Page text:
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Response to Review no. 295a

We are grateful to Professor Murphy for her careful and generous review. She leaves us little to say, save to thank her for her assessment. Perhaps, though, we might comment on four points.

First, to correct a misunderstanding, we did not conclude ‘that it was climate, and not diet, that was responsible for diseases like the scourge of tuberculosis.’ On page 241 we quote Professor Sir John Byers of Queen’s College, Belfast, writing in the late nineteenth century, who explicitly excluded the effects of climate on tuberculosis. Elsewhere (e.g. p. 159) we point to the importance of poor diets and the high infectivity of the disease. Professor Murphy is correct, however, in drawing attention to the fact that visitors to seventeenth-century Ireland were more struck by the risks to health from the climate than from the food (see pp.223-6). One of the few things they liked about Ireland was the whiskey that was good for keeping out the cold and damp (it still is).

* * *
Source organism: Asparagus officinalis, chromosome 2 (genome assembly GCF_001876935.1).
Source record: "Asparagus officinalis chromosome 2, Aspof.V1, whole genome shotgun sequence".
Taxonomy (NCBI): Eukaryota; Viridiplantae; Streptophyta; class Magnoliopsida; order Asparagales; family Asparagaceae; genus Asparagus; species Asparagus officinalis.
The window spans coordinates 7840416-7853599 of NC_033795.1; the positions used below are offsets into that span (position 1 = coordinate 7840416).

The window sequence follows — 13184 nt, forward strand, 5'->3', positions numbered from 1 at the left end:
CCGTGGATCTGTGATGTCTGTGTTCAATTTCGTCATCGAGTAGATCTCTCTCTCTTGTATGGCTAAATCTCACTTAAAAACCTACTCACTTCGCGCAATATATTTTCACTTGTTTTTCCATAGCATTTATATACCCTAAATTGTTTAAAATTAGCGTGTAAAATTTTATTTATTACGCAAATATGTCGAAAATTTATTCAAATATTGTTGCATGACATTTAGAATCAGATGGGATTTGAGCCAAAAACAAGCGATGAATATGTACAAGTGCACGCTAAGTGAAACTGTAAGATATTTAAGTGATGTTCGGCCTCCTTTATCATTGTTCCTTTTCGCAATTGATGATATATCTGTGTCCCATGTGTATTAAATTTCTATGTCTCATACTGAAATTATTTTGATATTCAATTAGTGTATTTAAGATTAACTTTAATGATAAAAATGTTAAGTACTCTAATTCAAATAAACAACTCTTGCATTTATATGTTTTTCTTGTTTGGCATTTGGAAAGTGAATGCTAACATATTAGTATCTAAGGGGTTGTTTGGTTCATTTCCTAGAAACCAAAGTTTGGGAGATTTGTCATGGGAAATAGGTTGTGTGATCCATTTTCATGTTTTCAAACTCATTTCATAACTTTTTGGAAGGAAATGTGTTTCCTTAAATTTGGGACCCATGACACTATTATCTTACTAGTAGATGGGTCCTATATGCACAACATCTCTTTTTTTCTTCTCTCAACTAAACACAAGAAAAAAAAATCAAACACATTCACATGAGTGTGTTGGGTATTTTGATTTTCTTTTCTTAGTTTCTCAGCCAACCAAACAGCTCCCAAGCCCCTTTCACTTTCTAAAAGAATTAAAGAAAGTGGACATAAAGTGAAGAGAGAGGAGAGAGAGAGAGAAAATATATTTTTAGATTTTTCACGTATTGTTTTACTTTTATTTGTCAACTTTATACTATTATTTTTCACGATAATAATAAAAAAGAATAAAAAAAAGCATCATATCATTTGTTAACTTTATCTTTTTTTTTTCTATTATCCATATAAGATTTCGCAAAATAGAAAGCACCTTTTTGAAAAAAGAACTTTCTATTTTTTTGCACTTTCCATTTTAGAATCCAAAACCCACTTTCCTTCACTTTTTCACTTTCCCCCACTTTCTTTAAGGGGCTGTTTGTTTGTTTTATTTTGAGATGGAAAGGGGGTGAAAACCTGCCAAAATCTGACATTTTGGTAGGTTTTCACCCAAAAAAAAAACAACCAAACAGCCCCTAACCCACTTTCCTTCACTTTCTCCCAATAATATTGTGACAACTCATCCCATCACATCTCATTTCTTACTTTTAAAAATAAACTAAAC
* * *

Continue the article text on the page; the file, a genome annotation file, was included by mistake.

Secondly, we would not like to be thought of as diminishing the importance of famines in Ireland. The point that we argue at some length is that Ireland’s famine experience does not seem to be much out of line with the rest of pre-industrial Europe. This statement needs to be qualified to the extent that grain-growing on the western periphery of Europe has always been more vulnerable to the weather than further east. Against this, the climate of Ireland was well suited to the rearing of cattle and the production of milk and butter. Most important of all, the Great Famine came late to Ireland and it was a disaster. Chapters 6 and 7 reflect the importance that we attach to famines in general and the Great Famine in particular.

Thirdly, we are grateful to Professor Murphy for her references from literature. As she remarks, our book is a beginning and we are conscious of how little use we have made of literary sources. No historian who has tried to follow in the footsteps of K.H. Connell can fail to appreciate their importance.

Finally we can assure Professor Murphy that at least one of the authors intends to extend the study of food and nutrition into post-partition Ireland. At the heart of such a study will be the nutritional survey conducted in Ireland between 1946 and 1948, the results of which were published in 1949 and 1950.